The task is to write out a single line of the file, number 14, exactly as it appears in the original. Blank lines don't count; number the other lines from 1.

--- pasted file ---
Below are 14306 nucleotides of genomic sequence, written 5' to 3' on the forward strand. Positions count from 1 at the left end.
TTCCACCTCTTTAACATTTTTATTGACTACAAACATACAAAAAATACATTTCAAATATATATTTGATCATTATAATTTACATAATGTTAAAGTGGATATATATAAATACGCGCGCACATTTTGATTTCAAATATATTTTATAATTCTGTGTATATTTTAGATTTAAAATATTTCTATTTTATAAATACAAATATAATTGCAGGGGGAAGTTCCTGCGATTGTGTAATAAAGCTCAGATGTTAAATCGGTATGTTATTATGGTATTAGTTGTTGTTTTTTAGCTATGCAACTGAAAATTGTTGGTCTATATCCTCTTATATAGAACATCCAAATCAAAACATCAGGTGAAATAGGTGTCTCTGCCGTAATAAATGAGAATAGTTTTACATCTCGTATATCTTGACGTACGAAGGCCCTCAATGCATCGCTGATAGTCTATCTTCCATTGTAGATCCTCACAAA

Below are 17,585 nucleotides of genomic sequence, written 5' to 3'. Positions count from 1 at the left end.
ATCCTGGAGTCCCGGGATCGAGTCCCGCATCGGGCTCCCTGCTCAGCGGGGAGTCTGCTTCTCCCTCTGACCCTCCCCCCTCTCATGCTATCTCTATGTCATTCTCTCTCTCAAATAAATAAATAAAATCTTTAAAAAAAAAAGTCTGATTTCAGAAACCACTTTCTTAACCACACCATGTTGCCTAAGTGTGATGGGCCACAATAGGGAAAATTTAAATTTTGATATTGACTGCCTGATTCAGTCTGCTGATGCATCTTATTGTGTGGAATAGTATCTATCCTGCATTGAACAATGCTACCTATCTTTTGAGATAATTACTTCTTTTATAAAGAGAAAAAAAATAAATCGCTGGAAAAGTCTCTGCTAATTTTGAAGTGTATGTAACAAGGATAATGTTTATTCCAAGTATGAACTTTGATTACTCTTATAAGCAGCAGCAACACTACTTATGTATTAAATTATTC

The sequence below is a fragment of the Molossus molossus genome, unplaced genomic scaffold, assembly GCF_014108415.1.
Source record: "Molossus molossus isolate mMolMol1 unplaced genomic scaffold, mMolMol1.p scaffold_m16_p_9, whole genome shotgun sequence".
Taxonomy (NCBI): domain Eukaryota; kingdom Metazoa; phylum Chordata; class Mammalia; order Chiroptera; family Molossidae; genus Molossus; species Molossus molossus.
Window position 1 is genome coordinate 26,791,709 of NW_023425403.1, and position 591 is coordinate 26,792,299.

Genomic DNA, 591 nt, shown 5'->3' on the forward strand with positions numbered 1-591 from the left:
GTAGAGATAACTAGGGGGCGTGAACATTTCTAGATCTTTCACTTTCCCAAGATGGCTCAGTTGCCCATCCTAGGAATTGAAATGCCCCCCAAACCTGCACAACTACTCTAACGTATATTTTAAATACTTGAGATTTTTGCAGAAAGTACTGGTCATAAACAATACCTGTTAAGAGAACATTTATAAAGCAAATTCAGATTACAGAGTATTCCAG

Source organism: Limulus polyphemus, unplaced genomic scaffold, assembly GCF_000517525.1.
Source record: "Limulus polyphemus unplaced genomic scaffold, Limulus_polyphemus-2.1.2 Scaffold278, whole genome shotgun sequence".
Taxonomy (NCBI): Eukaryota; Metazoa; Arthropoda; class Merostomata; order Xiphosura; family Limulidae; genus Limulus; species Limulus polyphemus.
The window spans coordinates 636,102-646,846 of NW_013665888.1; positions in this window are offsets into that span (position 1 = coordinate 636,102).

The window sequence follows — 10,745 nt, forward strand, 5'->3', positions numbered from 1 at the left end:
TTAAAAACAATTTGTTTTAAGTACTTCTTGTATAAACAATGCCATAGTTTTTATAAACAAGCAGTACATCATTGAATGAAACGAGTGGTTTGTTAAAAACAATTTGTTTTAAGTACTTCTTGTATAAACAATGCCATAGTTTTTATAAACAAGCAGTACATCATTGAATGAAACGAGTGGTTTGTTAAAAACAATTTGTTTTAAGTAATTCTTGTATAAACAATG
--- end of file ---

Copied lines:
The window spans coordinates 636,102-646,846 of NW_013665888.1; positions in this window are offsets into that span (position 1 = coordinate 636,102).